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Data at risk as 81% of FTSE 100 companies hit by fake domain cyber threats

News: Most affected were companies in financial services.

By Alexander Sword

The most valuable UK companies are becoming increasingly exposed to false domain registrations against them, with cyber criminals setting up dummy copies of websites to capture user data.

81 percent of FTSE 100 organisations had potentially malicious domain registrations against them in the last three months, according to a report by Anomali titled ‘The FTSE 100: Targeted Brand Attacks and Mass Credential Exposures’.

Anomali detected 527 registrations in the last three months, with each registration creating a domain name that differs very slightly from the company’s official domain name in an attempt to trick users into clicking it and entering data.

The report said that this data could then either be sold or used to access a company’s network.

Most affected were companies in financial services, with 376 out of the 527, or 71 percent of the registered sites flagged as suspicious. Retail followed with 175 and critical infrastructure with 75.

These domains were registered most commonly to addresses in China, with the US coming second and Panama third.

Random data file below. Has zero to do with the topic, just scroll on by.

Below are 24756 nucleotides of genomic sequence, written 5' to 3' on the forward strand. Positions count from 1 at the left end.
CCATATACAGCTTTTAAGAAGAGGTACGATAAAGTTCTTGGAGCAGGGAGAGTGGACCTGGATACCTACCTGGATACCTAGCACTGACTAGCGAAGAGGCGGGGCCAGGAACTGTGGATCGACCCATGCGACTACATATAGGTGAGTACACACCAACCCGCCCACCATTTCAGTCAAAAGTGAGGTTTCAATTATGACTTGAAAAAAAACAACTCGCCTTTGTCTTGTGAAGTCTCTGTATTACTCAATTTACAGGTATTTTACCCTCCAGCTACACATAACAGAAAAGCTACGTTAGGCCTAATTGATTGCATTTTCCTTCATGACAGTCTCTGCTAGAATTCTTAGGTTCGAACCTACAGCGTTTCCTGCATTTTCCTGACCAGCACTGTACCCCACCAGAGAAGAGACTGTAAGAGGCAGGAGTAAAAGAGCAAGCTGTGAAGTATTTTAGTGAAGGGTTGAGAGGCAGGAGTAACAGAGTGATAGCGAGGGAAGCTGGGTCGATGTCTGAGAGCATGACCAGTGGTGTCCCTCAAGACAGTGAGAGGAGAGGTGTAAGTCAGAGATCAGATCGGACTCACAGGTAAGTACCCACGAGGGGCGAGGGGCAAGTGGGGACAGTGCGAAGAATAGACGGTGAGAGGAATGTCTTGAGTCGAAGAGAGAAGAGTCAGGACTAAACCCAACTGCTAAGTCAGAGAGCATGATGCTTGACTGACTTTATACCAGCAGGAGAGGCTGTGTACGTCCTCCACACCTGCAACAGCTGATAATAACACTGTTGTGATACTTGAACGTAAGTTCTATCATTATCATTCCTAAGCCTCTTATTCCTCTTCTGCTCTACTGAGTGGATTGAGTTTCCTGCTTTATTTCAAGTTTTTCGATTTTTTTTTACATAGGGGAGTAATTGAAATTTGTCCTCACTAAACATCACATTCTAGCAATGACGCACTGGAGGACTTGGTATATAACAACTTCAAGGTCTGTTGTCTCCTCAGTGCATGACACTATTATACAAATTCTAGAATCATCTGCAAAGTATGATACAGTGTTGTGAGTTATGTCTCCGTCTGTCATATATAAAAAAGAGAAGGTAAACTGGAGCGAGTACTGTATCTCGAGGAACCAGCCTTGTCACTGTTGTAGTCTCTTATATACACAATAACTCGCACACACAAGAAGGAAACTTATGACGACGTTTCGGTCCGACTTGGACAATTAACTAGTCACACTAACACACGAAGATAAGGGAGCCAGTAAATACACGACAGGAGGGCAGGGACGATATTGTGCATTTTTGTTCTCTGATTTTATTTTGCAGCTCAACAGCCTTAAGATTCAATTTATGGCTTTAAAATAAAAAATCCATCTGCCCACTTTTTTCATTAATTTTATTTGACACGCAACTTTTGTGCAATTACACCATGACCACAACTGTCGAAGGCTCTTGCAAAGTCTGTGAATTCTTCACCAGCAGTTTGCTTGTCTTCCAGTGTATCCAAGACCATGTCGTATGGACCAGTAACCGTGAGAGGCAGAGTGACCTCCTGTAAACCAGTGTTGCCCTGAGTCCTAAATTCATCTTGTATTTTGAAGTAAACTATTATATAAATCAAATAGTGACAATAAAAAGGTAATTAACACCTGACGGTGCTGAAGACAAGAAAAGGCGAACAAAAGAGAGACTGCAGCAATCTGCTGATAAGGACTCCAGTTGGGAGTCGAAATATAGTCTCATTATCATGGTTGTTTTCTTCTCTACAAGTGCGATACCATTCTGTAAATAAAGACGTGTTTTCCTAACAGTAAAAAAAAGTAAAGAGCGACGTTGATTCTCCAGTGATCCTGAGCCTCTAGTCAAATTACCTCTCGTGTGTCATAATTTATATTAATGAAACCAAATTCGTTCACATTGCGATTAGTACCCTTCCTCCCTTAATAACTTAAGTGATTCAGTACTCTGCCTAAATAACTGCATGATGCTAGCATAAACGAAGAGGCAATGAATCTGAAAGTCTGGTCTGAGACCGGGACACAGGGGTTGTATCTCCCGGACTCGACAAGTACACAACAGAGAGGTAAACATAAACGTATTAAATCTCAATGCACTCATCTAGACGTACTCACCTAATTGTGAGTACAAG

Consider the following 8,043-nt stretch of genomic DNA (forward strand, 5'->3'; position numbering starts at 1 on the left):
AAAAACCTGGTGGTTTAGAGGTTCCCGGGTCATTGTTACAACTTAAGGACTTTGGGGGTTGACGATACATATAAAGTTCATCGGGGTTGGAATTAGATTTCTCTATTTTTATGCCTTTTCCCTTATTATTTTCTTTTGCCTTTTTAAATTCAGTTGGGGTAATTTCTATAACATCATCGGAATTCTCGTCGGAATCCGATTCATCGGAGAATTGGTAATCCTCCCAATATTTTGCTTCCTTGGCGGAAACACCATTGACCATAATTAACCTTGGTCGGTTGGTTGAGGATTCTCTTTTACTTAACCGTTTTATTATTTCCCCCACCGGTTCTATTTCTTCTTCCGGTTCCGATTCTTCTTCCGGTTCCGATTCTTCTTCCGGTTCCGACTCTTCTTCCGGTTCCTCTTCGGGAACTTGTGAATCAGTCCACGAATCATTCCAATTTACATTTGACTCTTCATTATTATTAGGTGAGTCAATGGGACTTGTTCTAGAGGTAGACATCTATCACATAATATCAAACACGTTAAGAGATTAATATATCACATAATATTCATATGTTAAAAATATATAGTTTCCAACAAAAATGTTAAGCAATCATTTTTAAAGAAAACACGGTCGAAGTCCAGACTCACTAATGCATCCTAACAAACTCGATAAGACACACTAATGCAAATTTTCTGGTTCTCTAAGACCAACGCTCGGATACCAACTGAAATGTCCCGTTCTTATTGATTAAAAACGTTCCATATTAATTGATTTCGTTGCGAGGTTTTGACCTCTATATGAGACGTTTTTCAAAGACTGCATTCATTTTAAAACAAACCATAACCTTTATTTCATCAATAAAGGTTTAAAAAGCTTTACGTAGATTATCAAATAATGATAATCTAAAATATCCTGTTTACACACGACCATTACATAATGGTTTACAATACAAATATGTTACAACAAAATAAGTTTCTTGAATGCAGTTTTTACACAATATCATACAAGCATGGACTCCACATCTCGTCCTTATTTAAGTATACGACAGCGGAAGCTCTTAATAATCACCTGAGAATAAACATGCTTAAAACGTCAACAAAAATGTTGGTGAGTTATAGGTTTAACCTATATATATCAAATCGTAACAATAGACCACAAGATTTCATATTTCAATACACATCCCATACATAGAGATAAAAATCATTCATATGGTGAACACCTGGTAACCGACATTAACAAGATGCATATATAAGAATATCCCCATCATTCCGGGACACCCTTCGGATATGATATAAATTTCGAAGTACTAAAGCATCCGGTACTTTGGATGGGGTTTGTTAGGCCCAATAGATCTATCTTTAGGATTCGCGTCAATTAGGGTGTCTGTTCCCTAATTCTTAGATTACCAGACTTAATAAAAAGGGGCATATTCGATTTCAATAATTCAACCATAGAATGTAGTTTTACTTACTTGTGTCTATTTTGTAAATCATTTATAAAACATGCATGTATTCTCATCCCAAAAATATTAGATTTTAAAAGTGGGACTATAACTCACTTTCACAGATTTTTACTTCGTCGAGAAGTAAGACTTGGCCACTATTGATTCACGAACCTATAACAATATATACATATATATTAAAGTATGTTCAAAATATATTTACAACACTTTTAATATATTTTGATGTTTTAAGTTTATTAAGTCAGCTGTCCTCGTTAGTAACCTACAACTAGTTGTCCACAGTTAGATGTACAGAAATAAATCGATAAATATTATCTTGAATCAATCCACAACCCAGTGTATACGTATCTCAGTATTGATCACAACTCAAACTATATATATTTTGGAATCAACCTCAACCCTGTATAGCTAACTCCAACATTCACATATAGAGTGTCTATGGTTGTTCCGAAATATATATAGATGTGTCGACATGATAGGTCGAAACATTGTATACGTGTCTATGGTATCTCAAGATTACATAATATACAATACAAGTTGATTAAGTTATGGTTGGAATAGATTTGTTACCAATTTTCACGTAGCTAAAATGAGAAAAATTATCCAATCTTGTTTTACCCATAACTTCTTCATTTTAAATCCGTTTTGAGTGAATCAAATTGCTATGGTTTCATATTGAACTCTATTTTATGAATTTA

The report also found that large numbers of the organisations were allowing employees to use their work credentials, such as email and password, for third party websites not related to work. 5275 compromised email and unencrypted password accounts were found to be on the Darkweb, paste sites, hacking forums, or posted through accidental exposure

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This meant that 50 employees for each FTSE 100 company have had their email and data credentials exposed due to employees using them on sites that have been hacked by cyber attackers.

Anomali noted that 40 corporate credentials across 23 companies were compromised in April when a UK-based football website had its database dumped and exposed on the Darkweb.

Jamie Stone, VP of EMEA of Anomali, said that "the evidence gathered across our threat intelligence platforms demonstrates that some basic security measures are not being adopted or followed at some of the largest and most prominent companies in the UK. The results of the report should be a wake-up call for these organisations, highlighting just how vulnerable they are in ways they might not even have considered."

The data comes at a time when many cyber threats are escalating; there was a 3500 percent increase in the creation of ransomware domains in the first quarter of 2016 compared to Q4 2015, according to research carried out by Infoblox and released 1 June.

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